Transmission Flush & Fluid Change

Excessive heat is a major cause of premature transmission failure and the reason why many cars end up in a transmission repair shop. Transmission service is also recommended after rocking the vehicle back and forth when stuck in snow or sand. This is due to the transmission operating in excess of 400 degrees. Heavy loads will cause overheating and reduce transmission life as well. You should use caution not to exceed the vehicle manufacturers weight limits.

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Low fluid almost always indicates a leak or a malfunction in the transmission or its related components. You should be aware of changes in the driving characteristics of your vehicle.


  • Late or early shifting
  • Slipping
  • Unusual noise of any kind

From automatic transmission flush service to fixing rough shifting problems, Brakes Plus is the trusted transmission repair shop that provides reliable, affordable automatic and manual transmission service. Here’s a rundown of the car transmission services we provide.


  • Remove contaminated fluid from the transmission system using industry-best flush & exchange equipment
  • Replace up to 15 quarts of synthetic transmission fluid
  • Help smooth rough/hard shifting problems
  • Filter extra (if needed)


  • Shifting problems
  • RPM’s increase although vehicle “slips”, doesn’t accelerate as it should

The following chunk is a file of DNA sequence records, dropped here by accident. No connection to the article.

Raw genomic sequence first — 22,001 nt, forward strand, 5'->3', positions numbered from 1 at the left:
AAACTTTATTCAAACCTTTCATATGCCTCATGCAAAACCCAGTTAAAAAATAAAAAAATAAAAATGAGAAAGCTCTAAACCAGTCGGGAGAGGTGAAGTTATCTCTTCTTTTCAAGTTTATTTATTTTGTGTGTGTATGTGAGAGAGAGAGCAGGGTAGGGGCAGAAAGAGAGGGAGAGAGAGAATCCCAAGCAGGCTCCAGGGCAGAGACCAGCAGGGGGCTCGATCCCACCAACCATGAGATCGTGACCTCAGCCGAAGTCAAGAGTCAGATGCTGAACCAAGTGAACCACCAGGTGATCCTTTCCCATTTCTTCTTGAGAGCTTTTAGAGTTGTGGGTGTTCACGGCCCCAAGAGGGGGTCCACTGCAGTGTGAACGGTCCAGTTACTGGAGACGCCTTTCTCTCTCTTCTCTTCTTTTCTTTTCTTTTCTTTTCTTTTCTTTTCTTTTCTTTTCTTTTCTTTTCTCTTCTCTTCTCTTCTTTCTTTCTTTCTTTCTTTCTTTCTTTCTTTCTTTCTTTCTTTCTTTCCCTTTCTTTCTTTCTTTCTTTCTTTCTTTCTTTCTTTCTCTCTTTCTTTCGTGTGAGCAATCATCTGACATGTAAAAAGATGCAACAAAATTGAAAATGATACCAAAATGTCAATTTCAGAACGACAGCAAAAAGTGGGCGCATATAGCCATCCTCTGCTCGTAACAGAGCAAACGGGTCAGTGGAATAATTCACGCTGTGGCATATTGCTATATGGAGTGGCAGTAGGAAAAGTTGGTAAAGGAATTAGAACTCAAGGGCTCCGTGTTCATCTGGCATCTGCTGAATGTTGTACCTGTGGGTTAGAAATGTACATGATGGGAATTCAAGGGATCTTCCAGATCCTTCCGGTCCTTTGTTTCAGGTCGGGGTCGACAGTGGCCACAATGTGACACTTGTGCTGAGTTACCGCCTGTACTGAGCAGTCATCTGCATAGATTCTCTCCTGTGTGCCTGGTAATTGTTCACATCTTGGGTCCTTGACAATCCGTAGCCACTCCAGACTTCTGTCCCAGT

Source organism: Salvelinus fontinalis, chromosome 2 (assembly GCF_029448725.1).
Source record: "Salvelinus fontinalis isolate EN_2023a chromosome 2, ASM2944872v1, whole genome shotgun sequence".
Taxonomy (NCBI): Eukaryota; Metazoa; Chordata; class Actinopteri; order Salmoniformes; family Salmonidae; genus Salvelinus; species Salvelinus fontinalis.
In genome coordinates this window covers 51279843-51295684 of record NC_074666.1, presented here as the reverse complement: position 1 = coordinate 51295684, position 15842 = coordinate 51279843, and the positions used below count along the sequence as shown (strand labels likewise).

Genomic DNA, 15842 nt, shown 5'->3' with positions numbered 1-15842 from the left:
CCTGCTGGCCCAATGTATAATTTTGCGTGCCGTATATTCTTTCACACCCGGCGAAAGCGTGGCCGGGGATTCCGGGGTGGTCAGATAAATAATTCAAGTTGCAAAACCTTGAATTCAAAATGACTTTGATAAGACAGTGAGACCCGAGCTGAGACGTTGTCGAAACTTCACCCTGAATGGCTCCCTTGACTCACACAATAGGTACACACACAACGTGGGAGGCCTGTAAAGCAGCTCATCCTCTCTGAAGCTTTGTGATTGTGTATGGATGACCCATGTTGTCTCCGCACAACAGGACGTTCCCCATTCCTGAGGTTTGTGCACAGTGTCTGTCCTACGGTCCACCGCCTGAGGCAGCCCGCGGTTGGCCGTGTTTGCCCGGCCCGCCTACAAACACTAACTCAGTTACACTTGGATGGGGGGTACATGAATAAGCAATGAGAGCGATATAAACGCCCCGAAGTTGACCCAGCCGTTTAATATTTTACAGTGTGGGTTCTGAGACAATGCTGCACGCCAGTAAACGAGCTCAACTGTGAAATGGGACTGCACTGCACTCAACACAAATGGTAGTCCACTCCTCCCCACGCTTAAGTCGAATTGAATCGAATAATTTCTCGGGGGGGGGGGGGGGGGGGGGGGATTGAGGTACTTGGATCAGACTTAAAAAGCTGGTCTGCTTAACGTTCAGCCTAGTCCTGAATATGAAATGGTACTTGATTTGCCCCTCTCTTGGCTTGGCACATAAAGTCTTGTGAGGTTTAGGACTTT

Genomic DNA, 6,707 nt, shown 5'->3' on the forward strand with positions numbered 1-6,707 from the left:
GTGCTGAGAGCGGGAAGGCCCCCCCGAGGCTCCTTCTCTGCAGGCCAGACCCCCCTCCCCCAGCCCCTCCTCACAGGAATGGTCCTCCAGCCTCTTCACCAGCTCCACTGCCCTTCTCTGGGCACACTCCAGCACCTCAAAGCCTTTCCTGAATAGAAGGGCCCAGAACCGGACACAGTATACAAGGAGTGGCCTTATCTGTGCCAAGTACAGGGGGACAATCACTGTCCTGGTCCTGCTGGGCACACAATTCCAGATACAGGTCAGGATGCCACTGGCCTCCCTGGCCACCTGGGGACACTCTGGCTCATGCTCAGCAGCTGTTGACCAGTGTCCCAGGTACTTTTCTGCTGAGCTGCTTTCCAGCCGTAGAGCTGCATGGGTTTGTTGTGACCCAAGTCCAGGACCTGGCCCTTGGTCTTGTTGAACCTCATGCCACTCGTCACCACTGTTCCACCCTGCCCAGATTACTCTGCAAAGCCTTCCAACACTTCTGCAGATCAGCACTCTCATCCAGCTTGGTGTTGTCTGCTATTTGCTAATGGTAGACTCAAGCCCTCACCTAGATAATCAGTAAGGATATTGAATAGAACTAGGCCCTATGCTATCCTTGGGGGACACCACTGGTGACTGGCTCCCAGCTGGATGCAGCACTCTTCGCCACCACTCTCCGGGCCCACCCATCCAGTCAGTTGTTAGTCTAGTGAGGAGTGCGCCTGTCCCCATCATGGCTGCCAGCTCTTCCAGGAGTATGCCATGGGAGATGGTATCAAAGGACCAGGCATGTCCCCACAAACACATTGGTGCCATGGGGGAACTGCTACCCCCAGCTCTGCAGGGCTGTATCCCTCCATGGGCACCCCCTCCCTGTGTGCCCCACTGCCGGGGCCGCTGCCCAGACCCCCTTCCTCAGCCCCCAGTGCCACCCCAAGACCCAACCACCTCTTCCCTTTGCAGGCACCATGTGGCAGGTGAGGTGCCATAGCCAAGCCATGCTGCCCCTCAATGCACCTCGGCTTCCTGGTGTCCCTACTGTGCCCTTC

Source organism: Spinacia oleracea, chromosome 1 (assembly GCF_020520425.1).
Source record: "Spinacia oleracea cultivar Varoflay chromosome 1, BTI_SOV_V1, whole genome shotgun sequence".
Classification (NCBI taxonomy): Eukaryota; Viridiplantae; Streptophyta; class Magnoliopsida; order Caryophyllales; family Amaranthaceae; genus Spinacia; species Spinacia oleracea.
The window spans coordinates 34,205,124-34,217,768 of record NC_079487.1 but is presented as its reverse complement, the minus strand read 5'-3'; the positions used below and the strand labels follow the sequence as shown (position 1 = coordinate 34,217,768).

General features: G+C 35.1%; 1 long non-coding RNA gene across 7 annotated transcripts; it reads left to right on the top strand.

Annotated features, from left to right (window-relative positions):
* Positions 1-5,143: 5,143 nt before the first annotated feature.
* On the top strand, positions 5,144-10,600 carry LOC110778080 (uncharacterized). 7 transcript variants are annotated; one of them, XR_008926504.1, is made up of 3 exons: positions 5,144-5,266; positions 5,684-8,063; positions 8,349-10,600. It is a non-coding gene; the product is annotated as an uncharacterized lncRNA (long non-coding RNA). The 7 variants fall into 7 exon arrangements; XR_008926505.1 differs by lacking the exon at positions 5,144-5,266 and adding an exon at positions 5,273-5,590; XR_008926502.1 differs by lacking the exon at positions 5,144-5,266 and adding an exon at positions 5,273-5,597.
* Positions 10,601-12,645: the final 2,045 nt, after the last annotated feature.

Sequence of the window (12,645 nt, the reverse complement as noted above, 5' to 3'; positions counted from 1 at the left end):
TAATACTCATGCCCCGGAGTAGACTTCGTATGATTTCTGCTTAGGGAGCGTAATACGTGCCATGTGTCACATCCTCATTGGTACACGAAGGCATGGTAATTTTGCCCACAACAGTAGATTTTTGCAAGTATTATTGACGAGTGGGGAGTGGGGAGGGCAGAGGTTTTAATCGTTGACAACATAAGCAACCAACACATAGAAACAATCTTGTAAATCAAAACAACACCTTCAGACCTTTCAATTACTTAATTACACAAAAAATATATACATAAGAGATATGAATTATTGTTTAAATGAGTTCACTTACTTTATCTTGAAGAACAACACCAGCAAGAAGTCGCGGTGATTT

• Engine overheating caused by a transmission that is not shifting properly


  • Improved shifting performance
  • Improved fuel mileage
  • Longer transmission life
transmission flush how much is a transmission flush cross section, Transmission Service

How to Check Transmission Fluid in an Automatic Transmission?

Look for a dipstick handle sticking out of your transmission. This is usually located toward the rear of an in-line engine on vehicles with rear-wheel drive.

  • *Above oil dipstick (if your vehicle has front-wheel drive, the transmission fluid dipstick is sticking out of the transaxle)
  • *To the right of the oil dipstick

With the gearshift in neutral or park, and the parking brake on, let your engine run. Be sure the engine is warm when you pull out the dipstick (don’t turn off the engine).

Dip the tip of your finger into the fluid on the dipstick and rub the fluid between your finger and the tip of your thumb. The transmission fluid on the dipstick should be pinkish and almost clear. If it looks or smells burnt or has particles in it, have a mechanic drain and change the fluid.

Wipe the dipstick with a clean, lint-free rag; then reinsert it and pull it out again.

If the transmission fluid is clear but doesn’t reach the ‘Full’ line on the dipstick, use a funnel to pour just enough transmission fluid down the dipstick tube to reach the line. Don’t overfill!

WARNING: There are several types of transmission fluid. Each is made for a specific type of automatic transmission. Newer transmissions require different fluid than older ones. Check your owner’s manual to find out which type of fluid your vehicle requires.

How to Check Transmission Fluid in a Manual Transmission?

The fluid level in a manual transmission must be checked with the vehicle on a hoist, enabling the technician to reach a plug in the bottom of the transmission. Visit your nearest Brakes Plus to have your transmission inspected safely and properly!

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